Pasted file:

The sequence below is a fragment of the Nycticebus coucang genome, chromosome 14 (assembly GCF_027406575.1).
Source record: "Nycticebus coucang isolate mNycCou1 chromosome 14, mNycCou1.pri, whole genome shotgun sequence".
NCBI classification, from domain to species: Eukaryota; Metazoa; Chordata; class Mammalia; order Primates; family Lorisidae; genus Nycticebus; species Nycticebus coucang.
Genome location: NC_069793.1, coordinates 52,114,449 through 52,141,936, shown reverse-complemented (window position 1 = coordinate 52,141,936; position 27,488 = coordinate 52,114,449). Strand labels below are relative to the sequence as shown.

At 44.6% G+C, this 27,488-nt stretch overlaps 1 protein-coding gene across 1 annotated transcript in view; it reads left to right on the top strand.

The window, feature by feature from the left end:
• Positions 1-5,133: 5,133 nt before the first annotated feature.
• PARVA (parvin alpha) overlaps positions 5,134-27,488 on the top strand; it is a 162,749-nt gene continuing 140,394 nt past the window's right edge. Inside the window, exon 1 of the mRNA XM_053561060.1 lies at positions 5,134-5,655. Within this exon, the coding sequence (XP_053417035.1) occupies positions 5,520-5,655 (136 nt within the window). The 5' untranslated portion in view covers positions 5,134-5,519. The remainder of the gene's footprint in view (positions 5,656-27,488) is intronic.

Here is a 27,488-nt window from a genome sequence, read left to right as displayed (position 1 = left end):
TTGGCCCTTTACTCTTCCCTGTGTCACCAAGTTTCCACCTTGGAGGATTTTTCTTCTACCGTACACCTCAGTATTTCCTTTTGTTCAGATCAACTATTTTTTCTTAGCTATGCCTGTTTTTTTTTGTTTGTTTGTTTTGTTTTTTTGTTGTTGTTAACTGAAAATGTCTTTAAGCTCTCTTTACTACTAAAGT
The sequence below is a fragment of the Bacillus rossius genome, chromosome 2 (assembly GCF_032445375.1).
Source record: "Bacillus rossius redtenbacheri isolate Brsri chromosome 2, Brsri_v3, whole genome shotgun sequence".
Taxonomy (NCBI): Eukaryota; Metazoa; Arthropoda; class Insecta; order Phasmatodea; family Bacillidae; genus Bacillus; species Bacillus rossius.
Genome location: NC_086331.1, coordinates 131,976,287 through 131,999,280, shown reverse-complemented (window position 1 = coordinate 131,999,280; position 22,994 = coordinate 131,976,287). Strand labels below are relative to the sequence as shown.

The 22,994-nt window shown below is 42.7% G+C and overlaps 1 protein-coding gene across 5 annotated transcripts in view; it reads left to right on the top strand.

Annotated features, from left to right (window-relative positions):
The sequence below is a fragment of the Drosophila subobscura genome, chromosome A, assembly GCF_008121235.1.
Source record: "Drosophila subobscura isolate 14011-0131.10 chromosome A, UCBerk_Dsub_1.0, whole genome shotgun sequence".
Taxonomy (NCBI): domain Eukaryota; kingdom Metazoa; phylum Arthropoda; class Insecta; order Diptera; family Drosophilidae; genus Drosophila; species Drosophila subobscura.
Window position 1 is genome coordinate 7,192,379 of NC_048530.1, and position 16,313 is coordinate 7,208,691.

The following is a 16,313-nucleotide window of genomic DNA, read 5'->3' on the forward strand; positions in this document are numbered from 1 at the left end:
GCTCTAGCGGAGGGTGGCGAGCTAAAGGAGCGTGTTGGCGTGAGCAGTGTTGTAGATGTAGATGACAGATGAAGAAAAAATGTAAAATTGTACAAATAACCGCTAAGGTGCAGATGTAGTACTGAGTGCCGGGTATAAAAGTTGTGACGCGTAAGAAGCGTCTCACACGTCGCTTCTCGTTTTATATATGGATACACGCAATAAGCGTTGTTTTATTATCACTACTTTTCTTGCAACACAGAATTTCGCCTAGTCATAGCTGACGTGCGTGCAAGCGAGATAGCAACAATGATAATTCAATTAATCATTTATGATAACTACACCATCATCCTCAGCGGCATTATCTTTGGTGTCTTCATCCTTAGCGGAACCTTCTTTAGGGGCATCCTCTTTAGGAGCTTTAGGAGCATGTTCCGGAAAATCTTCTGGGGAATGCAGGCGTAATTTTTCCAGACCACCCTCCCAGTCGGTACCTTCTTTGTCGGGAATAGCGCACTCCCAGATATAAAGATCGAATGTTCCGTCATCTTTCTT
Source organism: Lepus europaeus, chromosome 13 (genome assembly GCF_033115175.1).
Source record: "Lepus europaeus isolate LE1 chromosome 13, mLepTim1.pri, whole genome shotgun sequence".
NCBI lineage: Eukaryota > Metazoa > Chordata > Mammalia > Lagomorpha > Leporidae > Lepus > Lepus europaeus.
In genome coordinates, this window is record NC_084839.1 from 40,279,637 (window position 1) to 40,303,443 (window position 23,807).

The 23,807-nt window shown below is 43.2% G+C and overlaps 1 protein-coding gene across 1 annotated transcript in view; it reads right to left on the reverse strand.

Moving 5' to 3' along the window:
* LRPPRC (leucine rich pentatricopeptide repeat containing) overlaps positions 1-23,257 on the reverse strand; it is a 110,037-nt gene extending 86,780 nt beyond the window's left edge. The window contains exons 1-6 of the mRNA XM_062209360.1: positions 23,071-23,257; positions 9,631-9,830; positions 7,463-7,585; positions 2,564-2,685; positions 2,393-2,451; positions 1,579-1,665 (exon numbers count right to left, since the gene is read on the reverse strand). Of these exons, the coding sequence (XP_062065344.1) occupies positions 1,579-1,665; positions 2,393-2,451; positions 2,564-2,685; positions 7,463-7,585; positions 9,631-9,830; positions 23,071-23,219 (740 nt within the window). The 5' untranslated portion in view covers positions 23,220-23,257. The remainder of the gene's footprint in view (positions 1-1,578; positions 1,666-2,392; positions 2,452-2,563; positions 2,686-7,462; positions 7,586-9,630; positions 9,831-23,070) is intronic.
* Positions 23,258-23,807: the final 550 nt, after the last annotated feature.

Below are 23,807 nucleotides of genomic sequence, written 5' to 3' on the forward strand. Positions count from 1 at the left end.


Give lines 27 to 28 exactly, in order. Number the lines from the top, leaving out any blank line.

The 23,807-nt window shown below is 43.2% G+C and overlaps 1 protein-coding gene across 1 annotated transcript in view; it reads right to left on the reverse strand.

Moving 5' to 3' along the window: